Sangamon County inmates hope for a new life after baptism.
Last Sunday a few dozen people from the Pleasant Grove Baptist Church gathered at the Sangamon County Jail on Ninth Street. They were waiting for Enos Brents to lead them to the prison gym, where they were going to baptize 20 male inmates.
Normally, visitors must remove their earrings, said Brents, the assistant superintendent for the Sangamon County Sheriff's Department. But in this case he was going to make an exception--the women in the choir could keep their earrings on.
None of the women were wearing earrings. I assumed that meant they already knew the routine, that the folks from Pleasant Grove had done this before, that they might even know some of the inmates. But when I asked them about that, some took offense, as if I had accused them of associating with known felons, or questioned their reasons for being there.
"If you're here solely because you know someone in the there, you're going for the wrong reason," choir member Vivian Williams said. It turned out that they don't put on earrings when wearing their robes, no matter where they're singing the gospel.
Brents, a serious-looking man of medium height and stocky build, asked everyone to leave their cell phones behind. He referred to recent fighting at the jail and gave instructions to get out of harm's way in case there was trouble tonight. He had one more rule, which he repeated at least two more times during the evening: "Whatever you take in, you must bring out."
The baptisms, along with a similar service held last week by another minister, were the first ever held at the prison, Brents said. Ministers from Pleasant Grove have been holding services for the inmates for nearly two years, as well as meeting with some of them one-on-one. Pleasant Grove's prison ministry is a direct result of Brents's efforts to augment the chaplaincy program at the jail, allowing more churches and ministers in to see the inmates. Brents said 15 women are also scheduled to be baptized soon.
Once the gym and the men were ready, Brents called out in a loud voice, "Override the doors! Both doors! Let them in!" We all followed and went up in an elevator. Inside the gym, all 20 men dressed in striped prison outfits were sitting on the floor against a wall and behind a solid white line that ran around the perimeter. Several guards were also present, mostly relaxed and leaning against the gym walls. The place was lit by the kind of florescent lights that buzz. A large, gray, plastic tub was wheeled onto the middle of the floor over a bunch of towels and blankets. Other inmates were pouring buckets of water into the tub, which looked like it could hold a few hundred gallons. A curtain that divides the gym in half was drawn about a quarter-way across. Once baptized, the inmates would go behind the curtain, strip naked, and change into dry clothes, which they had to do in full view of at least one woman guard and many of the church members, who backed away to where they couldn't see the men changing.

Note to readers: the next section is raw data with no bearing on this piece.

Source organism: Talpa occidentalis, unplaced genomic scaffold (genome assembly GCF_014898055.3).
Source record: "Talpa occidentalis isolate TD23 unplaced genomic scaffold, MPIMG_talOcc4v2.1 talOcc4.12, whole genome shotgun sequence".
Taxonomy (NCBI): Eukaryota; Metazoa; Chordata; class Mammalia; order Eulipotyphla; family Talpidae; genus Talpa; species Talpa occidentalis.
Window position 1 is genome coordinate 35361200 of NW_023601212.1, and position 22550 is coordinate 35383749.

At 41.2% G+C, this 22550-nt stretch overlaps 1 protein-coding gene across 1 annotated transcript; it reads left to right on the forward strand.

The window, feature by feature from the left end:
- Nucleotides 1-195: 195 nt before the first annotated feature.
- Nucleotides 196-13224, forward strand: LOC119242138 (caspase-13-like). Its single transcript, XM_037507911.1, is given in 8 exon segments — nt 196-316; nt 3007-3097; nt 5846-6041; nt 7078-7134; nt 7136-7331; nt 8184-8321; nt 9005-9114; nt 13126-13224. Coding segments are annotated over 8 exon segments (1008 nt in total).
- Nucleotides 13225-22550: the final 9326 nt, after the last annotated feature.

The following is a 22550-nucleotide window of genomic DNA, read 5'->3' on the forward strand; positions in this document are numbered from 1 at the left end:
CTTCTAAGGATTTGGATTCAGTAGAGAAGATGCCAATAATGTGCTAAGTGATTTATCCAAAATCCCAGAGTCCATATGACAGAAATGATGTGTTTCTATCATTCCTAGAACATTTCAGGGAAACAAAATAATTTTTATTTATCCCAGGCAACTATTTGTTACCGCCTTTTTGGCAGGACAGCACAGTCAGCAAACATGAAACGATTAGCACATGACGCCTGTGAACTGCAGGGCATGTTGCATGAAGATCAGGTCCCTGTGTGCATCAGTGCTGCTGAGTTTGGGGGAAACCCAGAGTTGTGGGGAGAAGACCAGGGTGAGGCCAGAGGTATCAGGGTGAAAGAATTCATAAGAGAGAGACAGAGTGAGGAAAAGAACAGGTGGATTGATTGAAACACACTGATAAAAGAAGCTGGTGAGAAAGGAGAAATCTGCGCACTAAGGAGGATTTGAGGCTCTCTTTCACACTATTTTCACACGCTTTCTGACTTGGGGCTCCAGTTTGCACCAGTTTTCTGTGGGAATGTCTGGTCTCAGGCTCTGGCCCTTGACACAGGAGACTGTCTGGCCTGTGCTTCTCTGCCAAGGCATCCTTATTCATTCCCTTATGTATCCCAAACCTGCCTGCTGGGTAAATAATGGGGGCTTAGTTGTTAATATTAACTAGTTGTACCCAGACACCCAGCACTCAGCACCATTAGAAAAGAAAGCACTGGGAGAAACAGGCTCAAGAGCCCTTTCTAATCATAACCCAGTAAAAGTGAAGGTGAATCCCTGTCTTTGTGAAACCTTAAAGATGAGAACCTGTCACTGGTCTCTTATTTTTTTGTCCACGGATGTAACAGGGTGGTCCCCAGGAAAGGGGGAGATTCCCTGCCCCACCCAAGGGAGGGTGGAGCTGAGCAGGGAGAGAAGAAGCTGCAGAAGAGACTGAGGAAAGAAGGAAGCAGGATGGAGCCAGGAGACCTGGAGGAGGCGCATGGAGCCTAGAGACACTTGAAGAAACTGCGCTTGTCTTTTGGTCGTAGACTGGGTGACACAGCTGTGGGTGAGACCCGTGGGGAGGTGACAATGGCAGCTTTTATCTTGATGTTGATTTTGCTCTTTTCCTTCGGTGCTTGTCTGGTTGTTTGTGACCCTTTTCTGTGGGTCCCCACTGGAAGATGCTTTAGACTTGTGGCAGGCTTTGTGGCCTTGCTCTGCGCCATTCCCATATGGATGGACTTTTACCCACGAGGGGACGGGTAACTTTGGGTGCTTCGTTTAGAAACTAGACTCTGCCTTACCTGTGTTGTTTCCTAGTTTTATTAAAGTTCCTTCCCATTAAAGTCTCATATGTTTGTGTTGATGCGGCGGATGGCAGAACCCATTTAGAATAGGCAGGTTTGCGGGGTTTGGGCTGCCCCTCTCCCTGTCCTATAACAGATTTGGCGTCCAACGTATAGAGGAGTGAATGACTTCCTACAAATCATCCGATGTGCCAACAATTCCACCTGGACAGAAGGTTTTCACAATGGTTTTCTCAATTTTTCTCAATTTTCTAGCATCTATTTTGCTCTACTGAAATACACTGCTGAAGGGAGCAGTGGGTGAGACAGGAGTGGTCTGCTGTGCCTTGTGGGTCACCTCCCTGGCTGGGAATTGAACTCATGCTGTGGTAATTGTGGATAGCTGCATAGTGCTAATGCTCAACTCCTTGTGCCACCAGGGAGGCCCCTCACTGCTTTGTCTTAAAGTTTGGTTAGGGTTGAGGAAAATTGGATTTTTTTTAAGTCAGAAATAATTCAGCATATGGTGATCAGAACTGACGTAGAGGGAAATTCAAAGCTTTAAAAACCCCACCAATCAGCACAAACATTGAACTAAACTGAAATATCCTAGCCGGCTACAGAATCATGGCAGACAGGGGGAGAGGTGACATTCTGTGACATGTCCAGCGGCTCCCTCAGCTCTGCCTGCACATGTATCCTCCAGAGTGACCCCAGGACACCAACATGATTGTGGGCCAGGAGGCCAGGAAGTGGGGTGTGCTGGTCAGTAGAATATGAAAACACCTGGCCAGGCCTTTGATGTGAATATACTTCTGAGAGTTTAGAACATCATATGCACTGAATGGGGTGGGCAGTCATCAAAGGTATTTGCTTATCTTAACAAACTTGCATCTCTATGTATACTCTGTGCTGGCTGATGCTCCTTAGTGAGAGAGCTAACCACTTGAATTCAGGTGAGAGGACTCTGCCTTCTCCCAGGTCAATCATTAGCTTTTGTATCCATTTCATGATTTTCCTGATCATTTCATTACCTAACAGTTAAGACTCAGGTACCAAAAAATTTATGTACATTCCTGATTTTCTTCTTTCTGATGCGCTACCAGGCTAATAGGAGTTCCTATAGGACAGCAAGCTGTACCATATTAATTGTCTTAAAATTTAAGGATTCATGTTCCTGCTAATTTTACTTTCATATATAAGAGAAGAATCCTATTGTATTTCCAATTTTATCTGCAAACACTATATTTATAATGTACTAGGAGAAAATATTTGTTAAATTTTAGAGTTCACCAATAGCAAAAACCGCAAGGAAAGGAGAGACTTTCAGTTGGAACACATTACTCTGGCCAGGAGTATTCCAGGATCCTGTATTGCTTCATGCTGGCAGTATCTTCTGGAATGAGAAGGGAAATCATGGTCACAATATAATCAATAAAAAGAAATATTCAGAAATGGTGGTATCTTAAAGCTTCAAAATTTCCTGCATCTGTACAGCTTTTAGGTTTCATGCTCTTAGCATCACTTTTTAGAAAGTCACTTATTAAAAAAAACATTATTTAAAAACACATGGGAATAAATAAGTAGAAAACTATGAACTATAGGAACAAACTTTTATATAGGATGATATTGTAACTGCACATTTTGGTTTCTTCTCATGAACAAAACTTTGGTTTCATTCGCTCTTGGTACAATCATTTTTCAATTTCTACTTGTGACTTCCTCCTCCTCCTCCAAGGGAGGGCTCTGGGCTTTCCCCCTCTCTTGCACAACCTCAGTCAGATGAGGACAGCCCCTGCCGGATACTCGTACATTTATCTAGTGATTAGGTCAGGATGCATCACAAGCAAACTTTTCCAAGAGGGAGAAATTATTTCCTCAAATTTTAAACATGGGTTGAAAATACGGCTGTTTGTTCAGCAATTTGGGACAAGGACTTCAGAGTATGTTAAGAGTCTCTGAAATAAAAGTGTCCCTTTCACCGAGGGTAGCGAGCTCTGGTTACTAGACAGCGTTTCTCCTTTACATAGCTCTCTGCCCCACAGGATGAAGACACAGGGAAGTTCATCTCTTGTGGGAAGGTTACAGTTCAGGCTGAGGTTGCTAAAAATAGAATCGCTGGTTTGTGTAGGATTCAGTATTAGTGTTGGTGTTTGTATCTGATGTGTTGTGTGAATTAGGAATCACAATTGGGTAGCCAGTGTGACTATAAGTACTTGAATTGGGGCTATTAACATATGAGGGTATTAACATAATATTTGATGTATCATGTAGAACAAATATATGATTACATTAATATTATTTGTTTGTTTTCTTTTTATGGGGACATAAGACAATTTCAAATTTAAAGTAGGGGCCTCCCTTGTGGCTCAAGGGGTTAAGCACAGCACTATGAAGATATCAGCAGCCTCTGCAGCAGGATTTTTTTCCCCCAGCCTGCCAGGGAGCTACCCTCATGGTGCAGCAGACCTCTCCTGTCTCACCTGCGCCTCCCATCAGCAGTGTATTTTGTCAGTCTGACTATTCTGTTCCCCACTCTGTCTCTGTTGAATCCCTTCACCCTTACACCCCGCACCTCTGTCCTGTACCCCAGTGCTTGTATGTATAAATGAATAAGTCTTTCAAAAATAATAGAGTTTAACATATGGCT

Baptism is a weighted word in Christian churches. Some denominations proclaim it's a requirement for salvation. Some teach that baptism is only legitimate when done in their church. Others insist that baptism is merely a public ceremony that symbolizes a believer has been cleansed of his sins and owes his life to Christ, already having made a commitment of faith. Brents, himself a deacon at Pleasant Grove, helped lead the service and espoused the latter view. What the men were about to do is important, he said to them, but there's nothing special about the water. Being baptized in front of other Christians meant the men were committing themselves to a life ordered and ruled by Jesus.
The service was short, no more than an hour. A sermon and an "Invitation to Discipleship" were left out due to time constraints. Brents told the men to "listen up," explicitly instructing them on how to line up for their baptism, what to do after they got out of the tub, and what to do after changing. After the baptism, the inmates would be offered communion--grape juice and a small piece of bread.
Brents spoke for a few minutes, then the choir began singing in a hesitant and timid manner. A minute into a song, though, it was as if a switch had been turned on. Voices, rich and in harmony, rose in volume and filled the gym. Many of the inmates started to clap and move to the tempo as the singers belted out "Whom shall I fear?"
The choir finished its song. One of about a dozen Pleasant Grove ministers--all men wearing dark suits, white shirts, and mostly red ties--read from the New Testament book of Acts: "Repent and be baptized, every one of you, in the name of Jesus Christ for the forgiveness of your sins. And you will receive the Holy Spirit." Brents told the men that, despite being in prison--or perhaps because of it--they've made the best decision of their lives. "If you really mean this, it's a strong banner on your soul. But if this is just a fly-by night, there is no significance."